Retirement plan options for pensionless physicians

Brian Owens | St. Stephen, NB | August 21, 2019

There are options for medical organizations to help physicians have financial security in their old age.

Retirement planning has been front of mind for many Canadian physicians in recent months. More than 9,000 have signed a petition asking the Canadian Medical Association (CMA) to use some of the $2.6 billion it earned from the sale of MD Financial Management last year to create a pension plan for its members.

Because there is no employment relationship between the CMA and its members, current tax law prevents the association from contributing to a pension plan. But there are other ways the CMA, or another group, could help establish a retirement plan to provide doctors with greater long-term financial security.

Doctors registered as professional corporations can set up their own pension funds, and they can band together to set up a group multi-employer fund, which could be arranged and overseen by an organization like the CMA, said Mark Newton, founder of Newton HR Law, who helped oversee such a fund for the Canadian Bar Association.

“There’s no reason why that sort of plan shouldn’t work for doctors,” he said.

To get started, the CMA or another organization would need to create a committee responsible for designing the plan and choosing financial providers and investment managers. “It’s a lot of work up front,” said Newton, but it would require minimal administration once up and running.

The first big decision would be whether to create a defined benefit plan, which guarantees a certain level of retirement income based on average final earnings, or a defined contribution plan, which is more vulnerable to the vagaries of the market.

Defined benefit plans are common in the public service, such as the Ontario Teachers’ Pension Plan or the Healthcare of Ontario Pension Plan, because the government is able to cover the risk of market variability with public money, said Malcolm Hamilton, a pension expert at the C.D. Howe Institute. The government is unlikely to offer the same deal to doctors, he said.

Among private employers, defined benefit plans have fallen out of favour, after the costs of unfunded plans nearly sank the automobile industry. Only about 10% of private plans are defined benefit now, said Hamilton. “It’s not a risk an employer can bear.”

According to Newton, however, things have changed since the auto industry ran into problems, and it is possible to establish defined benefit plans on a stable basis. If there are not enough assets to support benefits, contributions can be increased or benefits can be reduced. But that raises issues of intergenerational fairness, said Hamilton, because younger doctors would have to pay more for lesser benefits.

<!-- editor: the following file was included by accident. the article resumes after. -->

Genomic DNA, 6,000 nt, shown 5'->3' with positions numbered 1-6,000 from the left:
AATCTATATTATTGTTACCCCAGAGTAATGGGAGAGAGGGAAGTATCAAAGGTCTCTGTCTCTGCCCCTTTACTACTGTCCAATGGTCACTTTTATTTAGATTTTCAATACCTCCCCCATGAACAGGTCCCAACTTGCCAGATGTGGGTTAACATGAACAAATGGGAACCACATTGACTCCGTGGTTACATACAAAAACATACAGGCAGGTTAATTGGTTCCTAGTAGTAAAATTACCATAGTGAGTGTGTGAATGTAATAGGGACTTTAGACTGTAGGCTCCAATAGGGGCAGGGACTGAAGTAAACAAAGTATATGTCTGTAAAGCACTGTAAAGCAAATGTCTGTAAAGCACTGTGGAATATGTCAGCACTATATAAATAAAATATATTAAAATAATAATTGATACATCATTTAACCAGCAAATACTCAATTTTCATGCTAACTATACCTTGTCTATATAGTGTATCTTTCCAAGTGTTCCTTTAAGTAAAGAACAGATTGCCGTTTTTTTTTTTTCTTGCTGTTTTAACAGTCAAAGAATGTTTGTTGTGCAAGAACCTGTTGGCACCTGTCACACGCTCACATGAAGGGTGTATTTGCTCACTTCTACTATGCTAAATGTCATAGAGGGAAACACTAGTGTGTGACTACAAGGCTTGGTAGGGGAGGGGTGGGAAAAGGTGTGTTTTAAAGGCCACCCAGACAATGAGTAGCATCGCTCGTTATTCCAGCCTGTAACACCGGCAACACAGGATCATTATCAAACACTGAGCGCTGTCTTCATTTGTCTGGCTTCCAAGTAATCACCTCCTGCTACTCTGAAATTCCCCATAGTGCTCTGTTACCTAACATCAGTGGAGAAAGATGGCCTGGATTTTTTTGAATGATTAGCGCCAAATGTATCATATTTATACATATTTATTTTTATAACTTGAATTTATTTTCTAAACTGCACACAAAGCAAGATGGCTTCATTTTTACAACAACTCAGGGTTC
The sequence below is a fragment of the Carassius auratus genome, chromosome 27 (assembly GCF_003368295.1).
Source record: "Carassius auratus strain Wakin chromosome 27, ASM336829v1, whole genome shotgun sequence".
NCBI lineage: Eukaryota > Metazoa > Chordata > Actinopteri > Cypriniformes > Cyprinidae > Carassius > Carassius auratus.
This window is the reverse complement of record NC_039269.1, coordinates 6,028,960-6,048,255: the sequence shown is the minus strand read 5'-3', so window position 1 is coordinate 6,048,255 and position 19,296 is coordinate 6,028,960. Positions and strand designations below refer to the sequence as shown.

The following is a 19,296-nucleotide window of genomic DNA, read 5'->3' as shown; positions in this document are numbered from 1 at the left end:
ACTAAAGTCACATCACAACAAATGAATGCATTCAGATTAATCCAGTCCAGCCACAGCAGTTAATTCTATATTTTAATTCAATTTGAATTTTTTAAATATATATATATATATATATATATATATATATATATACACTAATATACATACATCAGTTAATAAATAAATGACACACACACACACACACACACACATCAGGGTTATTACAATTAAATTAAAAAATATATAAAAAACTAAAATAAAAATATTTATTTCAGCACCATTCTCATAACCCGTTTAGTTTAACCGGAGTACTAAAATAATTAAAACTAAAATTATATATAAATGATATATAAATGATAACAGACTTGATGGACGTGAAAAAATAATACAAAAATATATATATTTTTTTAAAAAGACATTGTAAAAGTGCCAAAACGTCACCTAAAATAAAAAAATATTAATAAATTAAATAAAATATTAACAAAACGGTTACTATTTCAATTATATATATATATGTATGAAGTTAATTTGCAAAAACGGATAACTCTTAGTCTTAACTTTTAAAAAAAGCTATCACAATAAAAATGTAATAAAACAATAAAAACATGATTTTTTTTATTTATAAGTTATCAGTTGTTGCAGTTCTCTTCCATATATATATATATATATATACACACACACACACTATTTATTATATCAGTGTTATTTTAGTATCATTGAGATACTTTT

A defined benefit plan is also more complicated to set up. The committee would have to select an actuary to set the benefits, and a custodian, such as an insurance company or trust, to hold the assets. It would have to be registered with the Canada Revenue Agency and a pension regulator in at least one province.

A defined contribution plan is much simpler and can be set up with just an insurance company. The committee would select a range of investment options, and the plan would essentially act as a group RRSP, with each contributor receiving benefits based on what they paid in, depending on how the investments performed. The advantage over a personal RRSP is that the tax benefits and contribution limits are greater. The bar association uses a defined contribution plan.

Another option would be to create a group personal pension plan, said Jean-Pierre Laporte, CEO of Integris Pension Management. Personal pension plans can be set up by any doctor registered as a professional corporation and provide better returns and tax benefits than an RRSP. They can be combined into a group plan, which provides more flexibility for individual doctors to tailor their investments than a group multi-employer plan.

The CMA’s $2.6 billion would not be enough to sustain a pension for all Canadian doctors, if it were legally possible, though perhaps it is enough money to create such a plan and provide oversight, some physicians have noted in online discussions. In any of the legally viable plans, most of the contributions would have to come from doctors themselves, and if 80,000 or more doctors contributed to a fund, it wouldn’t take long for it to grow.

Although the CMA may not be able to contribute directly to a pension fund, it could subsidize contributions or tweak fees to make a plan more attractive, said Newton and Laporte. Any of these options would be easier and faster than trying to get the government to change tax laws, said Laporte. “There is no need to lobby the government or set up new bureaucracy.”

The CMA hired the human resources consulting firm Mercer to explore possible retirement vehicles for physicians. The resulting report focused on working within the existing system “with consideration of potential industry innovations or changes to the legislative environment.” It explored the pros and cons of multi-employer benefit plans, streamlined group individual pension plans and capital accumulation plans (such as RRSPs and TFSAs).

“The Mercer report’s mission was to identify all possibilities for retirement vehicles for physicians,” the CMA said in a statement. “With the report now being public, we’re interested in hearing from members and exploring with them if any of these options would be of interest.”

Photo credit: iStock.com/KatarzynaBialasiewicz


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